I quickly wiped the tears from my eyes so I could see who was calling me. It didn’t matter because I was so hysterical that I had no intention of answering my phone. After realizing that the call was coming from Africa, I saw that I had no choice but to take it. The caller was the very same person who had warned me that sooner or later I was going to have to deal with the emotional denial I had conjured in the wake of my favorite uncle’s death.
Coincidentally, I’d learned of his passing while working on a joint overseas project with HER. When the news hit, she offered to excuse me from the project, but I insisted that we continue. She noticed that throughout our collaborative efforts, I refused to take time to grieve, remaining dedicated to our work, all the while dismissing her warning; all the while telling her “I’m fine” despite her gestures of concern. Concern that I was NOT fine and needed to take time to process what had happened.
She and I are longtime friends, going back 8 or 9 years and I trust her without fail. On this particular day, I had to trust her with my pain. We were discussing the success of the completed project and how it was received when out of the blue, I received 5 consecutive text messages. I broke away to check them, assuming something was amiss. After looking at the messages, I told her that my sister had just sent me the obituary. That’s when it hit me. Uncle Comer was gone.
Uncle Comer, my favorite uncle. My good friend. My laugh buddy. The man who tried to marry me off to every young “big-legged girl” he saw when we were together. The man who knew I was sneaking into his closet as a kid to check out his latest adult magazines, but never let on (I could never remember the order of the pile). The man who would pull up to my house, then summon every kid within honking and screaming distance as the Ice Cream Man approached so he could buy everybody everything they wanted. My mother’s baby brother, but just as much her protector as my father was. Uncle “C”. Uncle “Buddy”, as she called him. He was gone.
I took one look at that obituary and began to sob frantically. So when she called me, I reluctantly answered because of the distance and time difference. Anyone else would have gotten my voice mail greeting. When I answered, she softly said, “Kenny…” and I cried even harder, choking on my own saliva and shortness of breath as she patiently comforted me from afar. She’d warned that it would hit me sooner or later and she was right. Thankfully, she was right there when it did. I couldn’t talk, at least not in complete sentences. I suffered through broken phrases as I told her, “It’s not fair!” “He’s gone!” “It hurts so bad!”; not knowing if she could understand me or not.
Our time delay was about 5 seconds, so her replies came abruptly through my uncontrolled guttural screaming and weeping. Any other day I would have been ashamed, knowing she could hear me, reduced to a fraction of my self. Reduced to childhood. It didn’t matter at this point. Nothing mattered. As I fought for intelligible expressions, I continued to cry as her soft voice layered my pain with comfort, sympathy, empathy and love.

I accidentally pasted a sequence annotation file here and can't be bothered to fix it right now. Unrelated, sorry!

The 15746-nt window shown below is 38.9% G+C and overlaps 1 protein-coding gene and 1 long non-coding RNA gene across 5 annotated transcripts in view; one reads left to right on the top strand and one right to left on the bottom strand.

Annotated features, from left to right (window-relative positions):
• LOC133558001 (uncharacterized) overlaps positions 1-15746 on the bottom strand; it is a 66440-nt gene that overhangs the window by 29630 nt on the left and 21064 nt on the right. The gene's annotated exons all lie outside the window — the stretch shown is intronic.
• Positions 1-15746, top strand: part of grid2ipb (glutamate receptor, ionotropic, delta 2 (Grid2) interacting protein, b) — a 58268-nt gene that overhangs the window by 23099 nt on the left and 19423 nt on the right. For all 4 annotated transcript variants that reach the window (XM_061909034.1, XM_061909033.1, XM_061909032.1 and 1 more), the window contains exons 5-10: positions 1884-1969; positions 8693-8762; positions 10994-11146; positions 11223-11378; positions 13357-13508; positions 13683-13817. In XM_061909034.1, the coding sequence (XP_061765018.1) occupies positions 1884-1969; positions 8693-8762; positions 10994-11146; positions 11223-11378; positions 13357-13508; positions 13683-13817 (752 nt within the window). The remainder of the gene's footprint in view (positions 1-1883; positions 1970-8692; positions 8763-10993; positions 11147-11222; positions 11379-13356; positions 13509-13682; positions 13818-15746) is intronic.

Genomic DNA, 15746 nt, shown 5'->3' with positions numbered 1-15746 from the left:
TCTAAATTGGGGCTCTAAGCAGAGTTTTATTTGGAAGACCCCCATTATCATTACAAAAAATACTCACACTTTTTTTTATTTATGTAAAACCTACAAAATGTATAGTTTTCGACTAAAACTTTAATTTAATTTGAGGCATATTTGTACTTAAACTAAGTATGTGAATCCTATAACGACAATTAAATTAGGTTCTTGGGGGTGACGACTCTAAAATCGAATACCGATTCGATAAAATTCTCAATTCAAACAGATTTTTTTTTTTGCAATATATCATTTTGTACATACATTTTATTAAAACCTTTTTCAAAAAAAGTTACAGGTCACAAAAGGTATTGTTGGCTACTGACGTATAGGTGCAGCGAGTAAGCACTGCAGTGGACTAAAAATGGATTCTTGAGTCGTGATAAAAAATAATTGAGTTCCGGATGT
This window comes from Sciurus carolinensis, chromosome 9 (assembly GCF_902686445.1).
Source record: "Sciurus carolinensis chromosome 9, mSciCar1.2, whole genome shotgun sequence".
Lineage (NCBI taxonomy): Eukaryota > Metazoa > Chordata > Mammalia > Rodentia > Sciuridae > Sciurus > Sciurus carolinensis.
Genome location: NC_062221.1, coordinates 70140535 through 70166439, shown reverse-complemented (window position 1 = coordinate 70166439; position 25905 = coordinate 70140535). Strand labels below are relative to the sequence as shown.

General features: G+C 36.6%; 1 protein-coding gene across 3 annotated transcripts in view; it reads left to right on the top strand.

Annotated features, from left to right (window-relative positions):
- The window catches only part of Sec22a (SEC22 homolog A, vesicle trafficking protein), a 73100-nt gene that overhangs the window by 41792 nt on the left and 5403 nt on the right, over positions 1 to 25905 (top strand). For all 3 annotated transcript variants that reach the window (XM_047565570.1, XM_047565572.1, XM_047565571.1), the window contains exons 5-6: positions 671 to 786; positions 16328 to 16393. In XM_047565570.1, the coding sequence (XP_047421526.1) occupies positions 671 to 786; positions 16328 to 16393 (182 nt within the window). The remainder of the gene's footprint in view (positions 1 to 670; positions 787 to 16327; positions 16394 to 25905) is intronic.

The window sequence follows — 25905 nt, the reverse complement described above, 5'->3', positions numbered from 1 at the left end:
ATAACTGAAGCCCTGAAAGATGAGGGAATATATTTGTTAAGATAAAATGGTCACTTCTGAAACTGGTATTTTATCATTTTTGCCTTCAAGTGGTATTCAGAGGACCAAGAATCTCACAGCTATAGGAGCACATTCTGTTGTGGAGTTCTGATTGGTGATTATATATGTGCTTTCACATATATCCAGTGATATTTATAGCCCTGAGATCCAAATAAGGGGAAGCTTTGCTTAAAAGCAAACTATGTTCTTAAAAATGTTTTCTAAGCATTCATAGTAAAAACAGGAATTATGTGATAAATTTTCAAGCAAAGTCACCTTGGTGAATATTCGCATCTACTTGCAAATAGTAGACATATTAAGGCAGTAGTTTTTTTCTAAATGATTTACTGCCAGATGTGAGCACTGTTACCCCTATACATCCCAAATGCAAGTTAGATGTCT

As more time passed, I began to lose myself and all bearing on time and space. I felt myself being jerked from sanity, losing my footing and spinning wildly as the room became blurry, dim and unrecognizable. All I could hear, despite the room’s silence, was wind in my ears and the sensation of it on my face as I fought to regain my composure. I was losing it and honestly thought I was being snatched from the fabric of reality. I was flying away, sinking in quicksand, drowning in deep water and fading in a blinding blizzard, all at the same time. I had fallen into my own private “sunken place”.
Then suddenly, as I uttered the words, “God help me. God help me. God help me…” I heard two words.
Then all of a sudden, I felt a firm and soul-soothing grasp and tug from an invisible hand that took mine, leading me out of the darkness. Her voice, those two words, they anchored me. They stabilized me. They towed me back to reality, common sense, clarity and most of all, comfort and reason. Even with the time delay, those two words hit me precisely in-between “God help me’s” and exactly when I needed them most. I thought I was dying… …and she saved me. The closest friend, furthest from me, was the only person ashore who took my hand and assured me that everything was going to be alright. That I would get through it. WE would get through it.
The room soon restored itself to its natural state. The cacophony of the wind’s roars ceased, giving way to restored vision, equilibrium and that voice and her words, “I’m right here with you, Kenny. I won’t leave you. We’re going to be alright.”
I haven’t cried since. I didn’t need to.
The pain came. The rain came. The train came. The opposite lane came.
But thanks to her, I made it through.
In one year, I’d lost my favorite aunt, my favorite cousin and now my favorite uncle. And strangely enough, she was there through each tragic event. Even though my family is right here in my house, she managed to be here, in touch with me, through each occurrence. And she managed to get me right, each time, so I could face the world around me and the coming day.
She saved me. She saved me. With an audible embrace. An overseas squeeze.
And I am forever grateful for her. Forever indebted to her. Forever thankful to God for putting her in my life.
Not ashamed to say that she is my dearest friend, and that I love her.
She saved me…
…and today, I’m doing just fine.